Let me give an example about "antiques". :rolleyes: Breaking compatibility with the most common open source/freeware ntfs layers so you can't access an ntfs drive and you are forced to pay and extra $20 for this on a third party solution. Yeah sure, why use ntfs formatted drives anyway, it's not as if people have a windows computer at work and an ntfs external drive and they need to transfer files back and forth. :rolleyes:

JohnDoe98
Jul 4, 2012, 10:59 PM
Let me give an example about "antiques". :rolleyes: Breaking compatibility with the most common open source/freeware ntfs layers so you can't access an ntfs drive and you are forced to pay and extra $20 for this on a third party solution. Yeah sure, why use ntfs formatted drives anyway, it's not as if people have a windows computer at work and an ntfs external drive and they need to transfer files back and forth. :rolleyes:

Agreed, this is annoying, but again I don't think it is a prevalent issue. Besides MacFuse works on Lion. If it doesn't work in ML is that because the project might have been abandoned or is it an intrinsic problem? It seems to me the issue here is with the third-parties not Apple. A quick google search indicates there is hope that OS X Fuse will work on Mountain Lion, maybe not on release day but shortly thereafter.

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Snip..
My point was that with a minimum of 400 mil they are going to be making out of this in profit, they could do a bit more developing and a bit less bs-ing about adding notes, reminders, facebook and twitter.

I admit I expected a little more from Lion and think ML is Lion done right, but I'm happy they released Lion instead of waiting a year for ML, that is, I'm glad they didn't stall Lion until done right. It was better than SL despite the kinks and disappointments. The total costs for the Lion bundle is 50$, and it does represent, so far as I can tell, a huge leap forward over SL. Compare the price for the bundle to Windows, and compare the finished product, ML, to what Windows has to offer, and I think Apple is still the far more desirable of the two. But that's just me take (ps I hope we can disable Facebook and twitter system wide, don't wanna see that junk in my OS, but I doubt it'll be possible).

thejadedmonkey
Jul 5, 2012, 02:00 AM
Define useful feature. It seems to me if the APIs are old it is because there are newer more useful ways of doing things, rendering the old stuff useless. I'm sure the Antique shops think most of their merchandise is useful, but that's simply not the case for the overwhelming majority. You like to think you have a good grip on what's useful, but I am sorry to have to break it to you, you don't.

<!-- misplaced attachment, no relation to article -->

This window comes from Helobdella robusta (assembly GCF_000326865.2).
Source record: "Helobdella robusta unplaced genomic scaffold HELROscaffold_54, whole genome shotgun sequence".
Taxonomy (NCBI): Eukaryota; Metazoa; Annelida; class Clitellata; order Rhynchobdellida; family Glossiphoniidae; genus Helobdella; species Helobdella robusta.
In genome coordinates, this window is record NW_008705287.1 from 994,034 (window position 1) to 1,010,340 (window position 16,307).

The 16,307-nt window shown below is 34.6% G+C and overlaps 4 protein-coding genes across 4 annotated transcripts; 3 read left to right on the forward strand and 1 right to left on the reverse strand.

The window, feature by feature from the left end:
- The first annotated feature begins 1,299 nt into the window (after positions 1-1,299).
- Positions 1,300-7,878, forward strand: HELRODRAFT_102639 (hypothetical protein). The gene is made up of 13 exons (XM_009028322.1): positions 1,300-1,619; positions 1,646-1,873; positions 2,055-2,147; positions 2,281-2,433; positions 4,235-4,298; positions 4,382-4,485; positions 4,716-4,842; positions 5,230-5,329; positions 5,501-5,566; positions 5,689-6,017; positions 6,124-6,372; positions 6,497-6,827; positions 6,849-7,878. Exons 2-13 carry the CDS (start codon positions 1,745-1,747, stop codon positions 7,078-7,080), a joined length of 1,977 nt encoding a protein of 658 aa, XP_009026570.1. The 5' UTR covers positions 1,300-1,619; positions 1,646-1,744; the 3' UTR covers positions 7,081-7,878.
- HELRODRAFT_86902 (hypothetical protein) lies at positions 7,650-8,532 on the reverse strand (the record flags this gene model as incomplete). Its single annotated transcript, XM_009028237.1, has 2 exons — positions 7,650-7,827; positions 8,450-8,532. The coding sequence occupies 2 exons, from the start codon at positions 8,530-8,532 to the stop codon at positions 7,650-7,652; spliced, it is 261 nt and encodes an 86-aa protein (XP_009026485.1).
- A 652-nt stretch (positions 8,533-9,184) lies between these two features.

Useful: Something I would use. I can also see that you've never programmed before, because if you did, you would realize that sometimes older API's are implemented in a way that makes them more useful than a newer one, even if they functionally do the same thing.

For example, there's an API in Leopard that allows me to run Diablo II. You can argue all day about how rosetta works, but the fact of the matter is the .app calls an API that leads to Diablo II running. That API was in fact a wrapper for a translator for some PPC code. It's rather slow, and a different, native intel version is faster. But it won't work for Diablo II. The older API is more useful, as it allows my game to run. The new, different one, doesn't.


I admit I expected a little more from Lion and think ML is Lion done right, but I'm happy they released Lion instead of waiting a year for ML, that is, I'm glad they didn't stall Lion until done right. It was better than SL despite the kinks and disappointments. The total costs for the Lion bundle is 50$, and it does represent, so far as I can tell, a huge leap forward over SL. Compare the price for the bundle to Windows, and compare the finished product, ML, to what Windows has to offer, and I think Apple is still the far more desirable of the two. But that's just me take (ps I hope we can disable Facebook and twitter system wide, don't wanna see that junk in my OS, but I doubt it'll be possible).
What exactly did they do on Lion that made it a better OS than SL. Most people I think would agree that SL is the better, faster, lighter-weight OS, while Lion is a turd with shiney polish.

The fact is, I'd rather use a 1.2" thick Dell over my 2011, 13" Macbook Air, because my Dell runs Windows 7 faster than my air runs lion. And not only that, but it runs programs that my air can only dream of running, like Diablo II.

A few weeks ago, Microsoft unvieled the Surface and Surface Pro. There's a demo floating around of the Surface Pro running an application, natively, from the 80's. Not only can Apple not beat that, they don't even run programs from 2006!

garybUK
Jul 5, 2012, 02:14 AM
I'm running OSX 10.8 DP 4:

SMB --- Not the fault of Apple, they were forced to remove samba in lion... blame microsoft as Apple have to reverse engineer a closed source protocol adding salt to the wound is that Microsoft removed AFP support in Windows 2008.

SMBX is way buggy in ML, it's faster! copying from a Windows 2008 R2 box to my laptop over gigabit ethernet i'm getting ~ 47MB/s consistent!

Finder integration... meh, every time I click the server name in the sidebar it just brings up a share called '/' so i either have to goto the /Volumes folder or just manually mount the share again, but that happens on 1 of my servers, the other 2 are fine (so it might be a weird Windows bug as well, don't know). And it doesn't seem to be available to other app's either still.

CyBeRino
Jul 5, 2012, 03:17 AM
Remind sun's commercial os and it's installed user base please?